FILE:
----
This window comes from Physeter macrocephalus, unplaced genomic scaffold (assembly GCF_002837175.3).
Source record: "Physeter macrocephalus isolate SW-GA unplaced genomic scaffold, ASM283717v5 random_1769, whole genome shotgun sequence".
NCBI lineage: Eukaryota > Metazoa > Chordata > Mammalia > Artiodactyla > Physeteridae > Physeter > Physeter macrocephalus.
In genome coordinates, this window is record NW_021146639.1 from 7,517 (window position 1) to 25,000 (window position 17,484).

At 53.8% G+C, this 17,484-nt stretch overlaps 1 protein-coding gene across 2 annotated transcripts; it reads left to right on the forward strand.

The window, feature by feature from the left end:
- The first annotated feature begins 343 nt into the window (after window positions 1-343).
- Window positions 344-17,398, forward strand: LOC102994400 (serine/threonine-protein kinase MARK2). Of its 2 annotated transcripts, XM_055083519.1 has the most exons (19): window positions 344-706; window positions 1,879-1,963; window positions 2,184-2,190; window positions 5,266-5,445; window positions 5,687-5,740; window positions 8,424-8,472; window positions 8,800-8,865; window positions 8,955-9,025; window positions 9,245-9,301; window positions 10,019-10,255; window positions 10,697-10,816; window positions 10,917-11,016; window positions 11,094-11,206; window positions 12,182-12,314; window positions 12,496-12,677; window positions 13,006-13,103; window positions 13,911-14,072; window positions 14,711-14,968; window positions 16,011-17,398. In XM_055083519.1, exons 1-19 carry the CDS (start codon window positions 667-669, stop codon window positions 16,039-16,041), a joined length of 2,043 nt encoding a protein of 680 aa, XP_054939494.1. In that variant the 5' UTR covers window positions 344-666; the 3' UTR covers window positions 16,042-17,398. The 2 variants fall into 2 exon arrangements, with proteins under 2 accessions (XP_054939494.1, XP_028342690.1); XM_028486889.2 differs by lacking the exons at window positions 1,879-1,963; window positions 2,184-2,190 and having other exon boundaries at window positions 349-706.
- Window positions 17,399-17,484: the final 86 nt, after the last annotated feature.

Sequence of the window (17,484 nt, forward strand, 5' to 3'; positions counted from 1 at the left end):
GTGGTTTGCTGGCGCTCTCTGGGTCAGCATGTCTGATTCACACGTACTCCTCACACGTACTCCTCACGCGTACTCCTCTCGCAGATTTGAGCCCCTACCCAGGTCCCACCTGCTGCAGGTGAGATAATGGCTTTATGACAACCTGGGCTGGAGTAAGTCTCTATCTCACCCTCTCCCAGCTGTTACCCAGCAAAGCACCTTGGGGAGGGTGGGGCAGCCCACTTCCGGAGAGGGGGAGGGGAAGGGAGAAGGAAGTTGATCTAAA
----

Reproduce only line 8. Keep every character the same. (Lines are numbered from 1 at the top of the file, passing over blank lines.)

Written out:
- Window positions 344-17,398, forward strand: LOC102994400 (serine/threonine-protein kinase MARK2). Of its 2 annotated transcripts, XM_055083519.1 has the most exons (19): window positions 344-706; window positions 1,879-1,963; window positions 2,184-2,190; window positions 5,266-5,445; window positions 5,687-5,740; window positions 8,424-8,472; window positions 8,800-8,865; window positions 8,955-9,025; window positions 9,245-9,301; window positions 10,019-10,255; window positions 10,697-10,816; window positions 10,917-11,016; window positions 11,094-11,206; window positions 12,182-12,314; window positions 12,496-12,677; window positions 13,006-13,103; window positions 13,911-14,072; window positions 14,711-14,968; window positions 16,011-17,398. In XM_055083519.1, exons 1-19 carry the CDS (start codon window positions 667-669, stop codon window positions 16,039-16,041), a joined length of 2,043 nt encoding a protein of 680 aa, XP_054939494.1. In that variant the 5' UTR covers window positions 344-666; the 3' UTR covers window positions 16,042-17,398. The 2 variants fall into 2 exon arrangements, with proteins under 2 accessions (XP_054939494.1, XP_028342690.1); XM_028486889.2 differs by lacking the exons at window positions 1,879-1,963; window positions 2,184-2,190 and having other exon boundaries at window positions 349-706.